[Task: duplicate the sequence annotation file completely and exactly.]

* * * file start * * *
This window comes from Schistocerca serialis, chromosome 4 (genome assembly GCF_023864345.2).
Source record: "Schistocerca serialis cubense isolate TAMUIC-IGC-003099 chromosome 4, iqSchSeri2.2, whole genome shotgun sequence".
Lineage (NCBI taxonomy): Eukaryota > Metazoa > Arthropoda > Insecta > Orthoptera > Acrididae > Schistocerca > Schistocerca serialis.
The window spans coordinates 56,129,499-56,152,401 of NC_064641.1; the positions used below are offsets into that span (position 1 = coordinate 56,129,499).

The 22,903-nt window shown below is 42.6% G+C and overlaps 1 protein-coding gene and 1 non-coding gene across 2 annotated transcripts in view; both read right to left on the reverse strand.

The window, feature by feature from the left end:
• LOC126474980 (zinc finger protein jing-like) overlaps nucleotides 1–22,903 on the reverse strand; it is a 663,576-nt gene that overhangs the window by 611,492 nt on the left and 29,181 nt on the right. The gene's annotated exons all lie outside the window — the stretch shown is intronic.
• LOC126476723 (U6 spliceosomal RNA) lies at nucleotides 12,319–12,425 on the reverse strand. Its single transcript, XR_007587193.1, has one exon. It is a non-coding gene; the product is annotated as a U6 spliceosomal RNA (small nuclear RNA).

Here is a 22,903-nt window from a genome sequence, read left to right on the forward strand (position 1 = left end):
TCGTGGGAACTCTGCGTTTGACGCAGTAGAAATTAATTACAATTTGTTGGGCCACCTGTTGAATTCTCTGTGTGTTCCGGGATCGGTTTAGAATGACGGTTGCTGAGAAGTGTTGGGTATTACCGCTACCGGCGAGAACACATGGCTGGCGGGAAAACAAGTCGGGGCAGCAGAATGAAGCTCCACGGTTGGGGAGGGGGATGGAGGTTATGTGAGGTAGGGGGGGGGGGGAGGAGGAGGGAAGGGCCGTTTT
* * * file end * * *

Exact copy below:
This window comes from Schistocerca serialis, chromosome 4 (genome assembly GCF_023864345.2).
Source record: "Schistocerca serialis cubense isolate TAMUIC-IGC-003099 chromosome 4, iqSchSeri2.2, whole genome shotgun sequence".
Lineage (NCBI taxonomy): Eukaryota > Metazoa > Arthropoda > Insecta > Orthoptera > Acrididae > Schistocerca > Schistocerca serialis.
The window spans coordinates 56,129,499-56,152,401 of NC_064641.1; the positions used below are offsets into that span (position 1 = coordinate 56,129,499).

The 22,903-nt window shown below is 42.6% G+C and overlaps 1 protein-coding gene and 1 non-coding gene across 2 annotated transcripts in view; both read right to left on the reverse strand.

The window, feature by feature from the left end:
• LOC126474980 (zinc finger protein jing-like) overlaps nucleotides 1–22,903 on the reverse strand; it is a 663,576-nt gene that overhangs the window by 611,492 nt on the left and 29,181 nt on the right. The gene's annotated exons all lie outside the window — the stretch shown is intronic.
• LOC126476723 (U6 spliceosomal RNA) lies at nucleotides 12,319–12,425 on the reverse strand. Its single transcript, XR_007587193.1, has one exon. It is a non-coding gene; the product is annotated as a U6 spliceosomal RNA (small nuclear RNA).

Here is a 22,903-nt window from a genome sequence, read left to right on the forward strand (position 1 = left end):
TCGTGGGAACTCTGCGTTTGACGCAGTAGAAATTAATTACAATTTGTTGGGCCACCTGTTGAATTCTCTGTGTGTTCCGGGATCGGTTTAGAATGACGGTTGCTGAGAAGTGTTGGGTATTACCGCTACCGGCGAGAACACATGGCTGGCGGGAAAACAAGTCGGGGCAGCAGAATGAAGCTCCACGGTTGGGGAGGGGGATGGAGGTTATGTGAGGTAGGGGGGGGGGGGAGGAGGAGGGAAGGGCCGTTTT